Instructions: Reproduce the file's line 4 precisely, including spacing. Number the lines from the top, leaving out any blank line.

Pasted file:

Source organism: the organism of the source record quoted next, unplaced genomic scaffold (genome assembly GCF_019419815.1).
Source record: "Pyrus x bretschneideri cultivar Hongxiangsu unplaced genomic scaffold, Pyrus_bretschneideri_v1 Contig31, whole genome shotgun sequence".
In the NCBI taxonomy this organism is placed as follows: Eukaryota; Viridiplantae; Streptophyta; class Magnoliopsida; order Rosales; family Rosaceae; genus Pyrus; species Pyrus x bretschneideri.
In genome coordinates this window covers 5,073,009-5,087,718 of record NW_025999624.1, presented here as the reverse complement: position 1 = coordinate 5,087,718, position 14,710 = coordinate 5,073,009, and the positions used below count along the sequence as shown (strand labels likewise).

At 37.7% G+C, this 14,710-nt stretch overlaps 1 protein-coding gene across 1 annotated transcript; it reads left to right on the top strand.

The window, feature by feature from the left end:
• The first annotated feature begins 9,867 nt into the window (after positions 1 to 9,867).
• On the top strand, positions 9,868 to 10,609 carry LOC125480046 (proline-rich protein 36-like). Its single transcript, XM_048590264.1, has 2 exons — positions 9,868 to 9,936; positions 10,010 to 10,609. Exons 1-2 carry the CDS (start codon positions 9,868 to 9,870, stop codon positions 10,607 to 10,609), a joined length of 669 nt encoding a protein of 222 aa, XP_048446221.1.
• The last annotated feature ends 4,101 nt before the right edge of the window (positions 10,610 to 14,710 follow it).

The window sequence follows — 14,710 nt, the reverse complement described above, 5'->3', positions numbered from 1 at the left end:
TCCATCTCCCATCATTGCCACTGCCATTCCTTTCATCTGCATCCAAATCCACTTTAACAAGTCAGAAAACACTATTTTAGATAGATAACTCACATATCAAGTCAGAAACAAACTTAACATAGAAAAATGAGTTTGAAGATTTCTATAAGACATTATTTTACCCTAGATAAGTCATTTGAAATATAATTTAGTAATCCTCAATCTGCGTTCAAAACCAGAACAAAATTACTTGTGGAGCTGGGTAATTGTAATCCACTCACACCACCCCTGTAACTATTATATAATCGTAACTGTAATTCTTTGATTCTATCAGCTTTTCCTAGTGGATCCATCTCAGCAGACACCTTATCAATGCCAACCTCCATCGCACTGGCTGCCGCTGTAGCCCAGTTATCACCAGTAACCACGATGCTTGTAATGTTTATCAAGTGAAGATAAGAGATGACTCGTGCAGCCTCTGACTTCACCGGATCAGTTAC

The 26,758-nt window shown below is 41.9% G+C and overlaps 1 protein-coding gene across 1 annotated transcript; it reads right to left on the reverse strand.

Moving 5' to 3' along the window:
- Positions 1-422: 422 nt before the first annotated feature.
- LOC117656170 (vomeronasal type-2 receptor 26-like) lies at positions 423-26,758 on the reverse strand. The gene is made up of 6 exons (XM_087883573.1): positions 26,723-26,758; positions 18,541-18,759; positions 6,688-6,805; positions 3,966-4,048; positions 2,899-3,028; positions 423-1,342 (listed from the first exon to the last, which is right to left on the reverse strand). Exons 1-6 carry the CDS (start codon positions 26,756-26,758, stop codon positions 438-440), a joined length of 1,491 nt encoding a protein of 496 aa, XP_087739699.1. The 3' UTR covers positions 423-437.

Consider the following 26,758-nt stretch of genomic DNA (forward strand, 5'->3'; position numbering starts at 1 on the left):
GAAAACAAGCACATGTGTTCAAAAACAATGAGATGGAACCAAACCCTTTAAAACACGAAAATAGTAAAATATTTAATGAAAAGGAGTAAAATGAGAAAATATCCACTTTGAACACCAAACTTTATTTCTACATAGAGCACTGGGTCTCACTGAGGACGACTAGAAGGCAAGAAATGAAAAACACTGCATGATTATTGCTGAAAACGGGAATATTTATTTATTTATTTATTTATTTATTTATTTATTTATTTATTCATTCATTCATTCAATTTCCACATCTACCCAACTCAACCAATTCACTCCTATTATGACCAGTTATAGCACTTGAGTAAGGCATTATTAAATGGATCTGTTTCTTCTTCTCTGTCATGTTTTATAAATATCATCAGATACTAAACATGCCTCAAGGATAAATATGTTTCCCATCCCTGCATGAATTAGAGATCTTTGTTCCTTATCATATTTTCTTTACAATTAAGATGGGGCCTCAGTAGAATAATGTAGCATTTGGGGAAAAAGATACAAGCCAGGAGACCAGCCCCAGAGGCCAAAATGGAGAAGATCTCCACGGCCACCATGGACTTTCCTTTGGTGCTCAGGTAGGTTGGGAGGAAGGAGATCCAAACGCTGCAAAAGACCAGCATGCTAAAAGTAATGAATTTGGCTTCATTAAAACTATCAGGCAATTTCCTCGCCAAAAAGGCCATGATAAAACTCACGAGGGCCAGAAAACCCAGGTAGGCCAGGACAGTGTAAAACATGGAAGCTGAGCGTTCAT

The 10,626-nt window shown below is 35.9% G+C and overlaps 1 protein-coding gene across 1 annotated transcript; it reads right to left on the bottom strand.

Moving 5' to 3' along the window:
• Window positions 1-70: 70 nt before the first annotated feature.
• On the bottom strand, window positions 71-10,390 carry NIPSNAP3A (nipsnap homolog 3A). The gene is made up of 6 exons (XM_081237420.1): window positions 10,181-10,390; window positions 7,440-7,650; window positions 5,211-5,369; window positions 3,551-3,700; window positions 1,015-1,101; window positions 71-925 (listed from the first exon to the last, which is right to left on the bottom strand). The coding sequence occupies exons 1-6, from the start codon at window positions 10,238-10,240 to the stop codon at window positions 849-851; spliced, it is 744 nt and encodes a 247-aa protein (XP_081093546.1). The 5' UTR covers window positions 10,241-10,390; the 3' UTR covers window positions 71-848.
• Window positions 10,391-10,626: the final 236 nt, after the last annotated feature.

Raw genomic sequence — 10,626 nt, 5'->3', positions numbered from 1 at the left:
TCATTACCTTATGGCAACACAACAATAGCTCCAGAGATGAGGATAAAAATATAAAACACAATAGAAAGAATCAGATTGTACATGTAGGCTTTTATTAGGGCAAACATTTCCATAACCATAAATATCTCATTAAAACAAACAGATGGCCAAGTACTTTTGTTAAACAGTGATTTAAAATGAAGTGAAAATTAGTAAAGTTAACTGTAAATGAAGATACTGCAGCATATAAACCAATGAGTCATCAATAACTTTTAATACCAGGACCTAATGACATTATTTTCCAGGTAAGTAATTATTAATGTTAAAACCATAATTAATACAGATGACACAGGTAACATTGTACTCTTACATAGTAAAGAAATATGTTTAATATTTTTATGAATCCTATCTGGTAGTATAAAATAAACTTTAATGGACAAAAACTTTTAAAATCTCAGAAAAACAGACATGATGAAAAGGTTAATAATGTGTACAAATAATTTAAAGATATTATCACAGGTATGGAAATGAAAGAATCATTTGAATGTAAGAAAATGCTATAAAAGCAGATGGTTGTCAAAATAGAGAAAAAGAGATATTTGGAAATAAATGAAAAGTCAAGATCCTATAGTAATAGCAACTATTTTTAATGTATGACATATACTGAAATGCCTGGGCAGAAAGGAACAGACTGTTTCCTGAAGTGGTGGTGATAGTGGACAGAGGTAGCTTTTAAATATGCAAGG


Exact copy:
In genome coordinates this window covers 5,073,009-5,087,718 of record NW_025999624.1, presented here as the reverse complement: position 1 = coordinate 5,087,718, position 14,710 = coordinate 5,073,009, and the positions used below count along the sequence as shown (strand labels likewise).